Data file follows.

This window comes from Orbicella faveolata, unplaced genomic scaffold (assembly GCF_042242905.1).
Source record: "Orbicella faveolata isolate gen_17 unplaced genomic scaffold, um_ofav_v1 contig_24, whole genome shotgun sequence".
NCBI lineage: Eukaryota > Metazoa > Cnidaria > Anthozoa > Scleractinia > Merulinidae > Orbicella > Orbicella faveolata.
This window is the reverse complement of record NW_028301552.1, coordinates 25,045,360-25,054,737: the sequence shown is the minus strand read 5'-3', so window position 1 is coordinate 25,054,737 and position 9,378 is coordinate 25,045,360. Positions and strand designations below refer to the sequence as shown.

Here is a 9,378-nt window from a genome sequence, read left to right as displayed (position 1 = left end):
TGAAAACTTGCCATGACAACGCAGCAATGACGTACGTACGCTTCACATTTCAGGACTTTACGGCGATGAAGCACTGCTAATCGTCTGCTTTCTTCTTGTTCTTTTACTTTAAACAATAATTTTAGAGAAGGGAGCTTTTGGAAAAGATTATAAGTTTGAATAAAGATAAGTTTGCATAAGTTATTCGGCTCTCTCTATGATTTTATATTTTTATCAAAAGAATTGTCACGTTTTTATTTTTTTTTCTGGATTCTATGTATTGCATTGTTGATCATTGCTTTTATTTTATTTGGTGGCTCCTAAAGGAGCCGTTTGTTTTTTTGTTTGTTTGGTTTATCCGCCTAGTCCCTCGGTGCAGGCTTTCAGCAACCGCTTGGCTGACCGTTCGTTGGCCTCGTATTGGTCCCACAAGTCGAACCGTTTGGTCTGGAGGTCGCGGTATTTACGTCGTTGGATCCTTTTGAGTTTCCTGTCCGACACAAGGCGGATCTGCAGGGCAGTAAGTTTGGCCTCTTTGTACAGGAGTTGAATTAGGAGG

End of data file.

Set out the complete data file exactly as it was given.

This window comes from Orbicella faveolata, unplaced genomic scaffold (assembly GCF_042242905.1).
Source record: "Orbicella faveolata isolate gen_17 unplaced genomic scaffold, um_ofav_v1 contig_24, whole genome shotgun sequence".
NCBI lineage: Eukaryota > Metazoa > Cnidaria > Anthozoa > Scleractinia > Merulinidae > Orbicella > Orbicella faveolata.
This window is the reverse complement of record NW_028301552.1, coordinates 25,045,360-25,054,737: the sequence shown is the minus strand read 5'-3', so window position 1 is coordinate 25,054,737 and position 9,378 is coordinate 25,045,360. Positions and strand designations below refer to the sequence as shown.

Here is a 9,378-nt window from a genome sequence, read left to right as displayed (position 1 = left end):
TGAAAACTTGCCATGACAACGCAGCAATGACGTACGTACGCTTCACATTTCAGGACTTTACGGCGATGAAGCACTGCTAATCGTCTGCTTTCTTCTTGTTCTTTTACTTTAAACAATAATTTTAGAGAAGGGAGCTTTTGGAAAAGATTATAAGTTTGAATAAAGATAAGTTTGCATAAGTTATTCGGCTCTCTCTATGATTTTATATTTTTATCAAAAGAATTGTCACGTTTTTATTTTTTTTTCTGGATTCTATGTATTGCATTGTTGATCATTGCTTTTATTTTATTTGGTGGCTCCTAAAGGAGCCGTTTGTTTTTTTGTTTGTTTGGTTTATCCGCCTAGTCCCTCGGTGCAGGCTTTCAGCAACCGCTTGGCTGACCGTTCGTTGGCCTCGTATTGGTCCCACAAGTCGAACCGTTTGGTCTGGAGGTCGCGGTATTTACGTCGTTGGATCCTTTTGAGTTTCCTGTCCGACACAAGGCGGATCTGCAGGGCAGTAAGTTTGGCCTCTTTGTACAGGAGTTGAATTAGGAGG